Influence of a Reflective Explicit Activity-Based Approach on Elementary Teachers' Conceptions of Nature of Science
Article first published online: 24 AUG 2000
Copyright © 2000 John Wiley & Sons, Inc.
Journal of Research in Science Teaching
Volume 37, Issue 4, pages 295–317, April 2000
How to Cite
Akerson, V. L., Abd-El-Khalick, F. and Lederman, N. G. (2000), Influence of a Reflective Explicit Activity-Based Approach on Elementary Teachers' Conceptions of Nature of Science. J. Res. Sci. Teach., 37: 295–317. doi: 10.1002/(SICI)1098-2736(200004)37:4<295::AID-TEA2>3.0.CO;2-2
- Issue published online: 24 AUG 2000
- Article first published online: 24 AUG 2000
- Manuscript Accepted: 30 NOV 1999
- Manuscript Received: 12 APR 1999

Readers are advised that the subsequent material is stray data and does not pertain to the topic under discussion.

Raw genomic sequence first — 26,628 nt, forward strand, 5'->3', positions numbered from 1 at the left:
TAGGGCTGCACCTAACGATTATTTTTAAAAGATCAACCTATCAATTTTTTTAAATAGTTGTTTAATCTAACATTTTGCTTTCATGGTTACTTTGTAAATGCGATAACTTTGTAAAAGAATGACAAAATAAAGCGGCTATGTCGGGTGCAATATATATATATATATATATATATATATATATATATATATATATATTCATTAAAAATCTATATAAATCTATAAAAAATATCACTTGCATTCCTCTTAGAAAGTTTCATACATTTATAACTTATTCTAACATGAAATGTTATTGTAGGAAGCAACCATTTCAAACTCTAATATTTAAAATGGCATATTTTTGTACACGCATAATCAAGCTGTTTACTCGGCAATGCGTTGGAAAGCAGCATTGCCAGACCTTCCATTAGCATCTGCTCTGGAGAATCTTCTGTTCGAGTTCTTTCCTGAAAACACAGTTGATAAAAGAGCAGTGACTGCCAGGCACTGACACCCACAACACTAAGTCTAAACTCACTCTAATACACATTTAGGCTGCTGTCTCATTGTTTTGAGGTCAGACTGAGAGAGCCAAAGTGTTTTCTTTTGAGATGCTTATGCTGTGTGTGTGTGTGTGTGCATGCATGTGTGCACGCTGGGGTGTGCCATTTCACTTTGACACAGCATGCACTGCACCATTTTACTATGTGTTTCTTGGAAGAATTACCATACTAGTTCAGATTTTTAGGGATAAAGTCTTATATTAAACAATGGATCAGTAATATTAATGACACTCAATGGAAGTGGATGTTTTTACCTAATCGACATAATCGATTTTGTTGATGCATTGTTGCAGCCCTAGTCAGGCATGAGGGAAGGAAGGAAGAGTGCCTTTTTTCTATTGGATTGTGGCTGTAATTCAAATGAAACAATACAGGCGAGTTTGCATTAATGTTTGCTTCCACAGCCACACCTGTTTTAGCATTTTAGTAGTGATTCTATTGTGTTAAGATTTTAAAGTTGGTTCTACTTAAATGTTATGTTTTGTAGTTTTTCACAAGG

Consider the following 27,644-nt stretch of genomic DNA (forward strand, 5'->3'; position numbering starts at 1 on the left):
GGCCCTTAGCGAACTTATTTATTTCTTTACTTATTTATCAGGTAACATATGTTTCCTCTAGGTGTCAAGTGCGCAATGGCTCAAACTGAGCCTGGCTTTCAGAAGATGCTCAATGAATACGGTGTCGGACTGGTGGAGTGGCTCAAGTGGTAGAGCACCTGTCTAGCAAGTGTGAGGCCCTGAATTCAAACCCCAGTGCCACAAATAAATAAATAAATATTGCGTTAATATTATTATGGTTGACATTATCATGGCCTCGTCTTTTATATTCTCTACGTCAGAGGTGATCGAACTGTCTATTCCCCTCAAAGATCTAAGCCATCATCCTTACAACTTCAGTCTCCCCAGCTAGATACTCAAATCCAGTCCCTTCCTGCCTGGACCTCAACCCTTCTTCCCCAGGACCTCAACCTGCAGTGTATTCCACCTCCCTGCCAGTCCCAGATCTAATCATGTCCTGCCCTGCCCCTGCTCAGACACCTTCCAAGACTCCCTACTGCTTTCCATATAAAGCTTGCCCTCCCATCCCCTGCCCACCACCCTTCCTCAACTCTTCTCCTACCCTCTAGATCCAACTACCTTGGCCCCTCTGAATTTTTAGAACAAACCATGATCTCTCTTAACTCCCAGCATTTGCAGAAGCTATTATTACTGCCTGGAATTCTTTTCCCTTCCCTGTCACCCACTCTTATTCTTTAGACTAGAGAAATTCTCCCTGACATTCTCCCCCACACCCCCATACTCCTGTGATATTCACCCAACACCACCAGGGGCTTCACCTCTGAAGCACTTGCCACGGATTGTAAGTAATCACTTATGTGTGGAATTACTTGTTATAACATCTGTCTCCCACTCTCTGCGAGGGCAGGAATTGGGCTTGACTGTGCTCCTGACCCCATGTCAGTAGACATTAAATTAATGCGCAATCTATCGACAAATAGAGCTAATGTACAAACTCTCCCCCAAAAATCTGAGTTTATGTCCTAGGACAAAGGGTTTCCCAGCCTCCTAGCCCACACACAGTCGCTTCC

This study assessed the influence of a reflective, explicit, activity-based approach to nature of science (NOS) instruction undertaken in the context of an elementary science methods course on preservice teachers' views of some aspects of NOS. These aspects included the empirical, tentative, subjective (theory-laden), imaginative and creative, and social and cultural NOS. Two additional aspects were the distinction between observation and inference, and the functions of and relationship between scientific theories and laws. Participants were 25 undergraduate and 25 graduate preservice elementary teachers enrolled in two sections of the investigated course. An open-ended NOS questionnaire coupled with individual interviews was used to assess participants' NOS views before and at the conclusion of the course. The majority of participants held naive views of the target NOS aspects at the beginning of the study. During the first week of class, participants were engaged in specially designed activities that were coupled with explicit NOS instruction. Throughout the remainder of the course, participants were provided with structured opportunities to reflect on their views of the target NOS aspects. Postinstruction assessments indicated that participants made substantial gains in their views of some of the target NOS aspects. Less substantial gains were evident in the case of the subjective, and social and cultural NOS. The results of the present study support the effectiveness of explicit, reflective NOS instruction. Such instruction, nonetheless, might be rendered more effective when integrated within a conceptual change approach. © 2000 John Wiley & Sons, Inc. J Res Sci Teach 37: 295–317, 2000.